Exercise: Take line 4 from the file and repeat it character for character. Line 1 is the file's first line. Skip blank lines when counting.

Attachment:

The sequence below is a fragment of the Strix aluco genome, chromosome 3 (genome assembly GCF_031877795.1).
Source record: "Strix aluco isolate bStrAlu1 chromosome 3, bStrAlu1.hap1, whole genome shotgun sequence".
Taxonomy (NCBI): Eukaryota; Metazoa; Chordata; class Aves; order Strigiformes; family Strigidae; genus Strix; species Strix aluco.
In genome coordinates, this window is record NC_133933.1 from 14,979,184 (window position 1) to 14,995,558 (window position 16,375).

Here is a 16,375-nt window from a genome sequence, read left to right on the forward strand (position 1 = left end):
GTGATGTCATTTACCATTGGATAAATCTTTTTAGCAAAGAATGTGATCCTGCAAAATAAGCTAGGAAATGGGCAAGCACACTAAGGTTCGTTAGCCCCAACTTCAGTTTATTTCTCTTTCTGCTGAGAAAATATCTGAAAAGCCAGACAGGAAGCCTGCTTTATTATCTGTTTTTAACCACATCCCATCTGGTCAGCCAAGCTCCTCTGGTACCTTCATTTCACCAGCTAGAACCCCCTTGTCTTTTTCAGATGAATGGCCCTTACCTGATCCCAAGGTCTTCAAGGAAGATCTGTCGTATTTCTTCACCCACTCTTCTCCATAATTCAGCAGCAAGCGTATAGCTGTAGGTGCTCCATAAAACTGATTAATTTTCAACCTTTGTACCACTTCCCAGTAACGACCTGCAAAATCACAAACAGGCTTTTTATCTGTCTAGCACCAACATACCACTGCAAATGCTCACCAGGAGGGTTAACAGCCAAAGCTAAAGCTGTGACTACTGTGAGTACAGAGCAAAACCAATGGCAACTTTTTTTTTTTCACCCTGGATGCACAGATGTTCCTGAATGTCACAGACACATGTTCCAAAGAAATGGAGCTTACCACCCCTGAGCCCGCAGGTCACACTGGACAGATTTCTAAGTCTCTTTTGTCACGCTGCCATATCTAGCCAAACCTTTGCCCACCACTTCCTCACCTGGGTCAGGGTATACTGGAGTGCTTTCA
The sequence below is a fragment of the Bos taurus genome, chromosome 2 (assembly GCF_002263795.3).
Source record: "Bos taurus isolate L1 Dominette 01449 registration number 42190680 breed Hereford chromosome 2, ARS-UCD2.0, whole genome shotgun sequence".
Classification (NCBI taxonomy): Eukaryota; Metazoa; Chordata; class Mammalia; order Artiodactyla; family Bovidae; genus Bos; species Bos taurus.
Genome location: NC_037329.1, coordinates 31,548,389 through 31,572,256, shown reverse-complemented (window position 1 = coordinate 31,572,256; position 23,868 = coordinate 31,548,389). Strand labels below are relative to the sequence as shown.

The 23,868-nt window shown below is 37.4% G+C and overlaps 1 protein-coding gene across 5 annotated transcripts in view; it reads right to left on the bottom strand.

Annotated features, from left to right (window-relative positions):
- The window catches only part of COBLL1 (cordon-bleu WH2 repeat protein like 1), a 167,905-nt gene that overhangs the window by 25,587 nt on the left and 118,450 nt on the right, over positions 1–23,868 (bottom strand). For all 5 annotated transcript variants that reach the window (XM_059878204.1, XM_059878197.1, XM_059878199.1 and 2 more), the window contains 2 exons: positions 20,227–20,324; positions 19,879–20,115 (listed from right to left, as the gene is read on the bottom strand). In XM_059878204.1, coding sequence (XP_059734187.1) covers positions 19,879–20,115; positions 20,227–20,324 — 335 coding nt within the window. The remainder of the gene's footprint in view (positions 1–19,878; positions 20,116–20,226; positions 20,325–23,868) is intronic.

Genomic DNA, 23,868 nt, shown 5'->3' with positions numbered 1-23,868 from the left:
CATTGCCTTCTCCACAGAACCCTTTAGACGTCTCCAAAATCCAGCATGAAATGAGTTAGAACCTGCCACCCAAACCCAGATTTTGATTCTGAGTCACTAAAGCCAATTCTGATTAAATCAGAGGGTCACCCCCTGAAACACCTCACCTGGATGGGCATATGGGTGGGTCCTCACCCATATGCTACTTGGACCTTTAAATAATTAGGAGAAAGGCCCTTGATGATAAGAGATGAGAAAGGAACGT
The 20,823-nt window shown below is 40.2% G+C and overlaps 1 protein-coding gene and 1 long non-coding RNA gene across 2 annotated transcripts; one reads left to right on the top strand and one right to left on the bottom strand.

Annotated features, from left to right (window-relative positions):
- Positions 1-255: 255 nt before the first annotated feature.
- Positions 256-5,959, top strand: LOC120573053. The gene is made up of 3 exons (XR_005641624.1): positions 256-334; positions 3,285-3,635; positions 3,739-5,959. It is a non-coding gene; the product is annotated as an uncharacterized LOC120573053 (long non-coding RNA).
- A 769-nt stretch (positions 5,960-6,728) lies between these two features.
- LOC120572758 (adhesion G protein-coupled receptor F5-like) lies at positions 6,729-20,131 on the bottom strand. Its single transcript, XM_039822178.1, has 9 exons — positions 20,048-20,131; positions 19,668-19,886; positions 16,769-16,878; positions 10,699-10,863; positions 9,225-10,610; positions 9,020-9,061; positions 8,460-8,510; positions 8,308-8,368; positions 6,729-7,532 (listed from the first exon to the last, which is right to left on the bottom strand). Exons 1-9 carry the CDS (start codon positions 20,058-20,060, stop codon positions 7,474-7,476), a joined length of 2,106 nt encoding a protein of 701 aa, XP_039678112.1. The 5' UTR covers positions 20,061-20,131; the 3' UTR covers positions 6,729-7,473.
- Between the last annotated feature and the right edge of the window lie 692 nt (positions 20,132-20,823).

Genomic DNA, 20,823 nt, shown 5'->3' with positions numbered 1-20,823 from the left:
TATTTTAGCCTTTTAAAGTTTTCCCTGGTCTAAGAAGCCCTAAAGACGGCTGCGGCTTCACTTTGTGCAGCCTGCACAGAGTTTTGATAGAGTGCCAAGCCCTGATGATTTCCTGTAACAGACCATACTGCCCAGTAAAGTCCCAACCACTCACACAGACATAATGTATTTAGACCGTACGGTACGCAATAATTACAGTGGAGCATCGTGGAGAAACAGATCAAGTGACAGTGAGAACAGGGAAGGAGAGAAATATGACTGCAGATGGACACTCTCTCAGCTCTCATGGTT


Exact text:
In genome coordinates, this window is record NC_133933.1 from 14,979,184 (window position 1) to 14,995,558 (window position 16,375).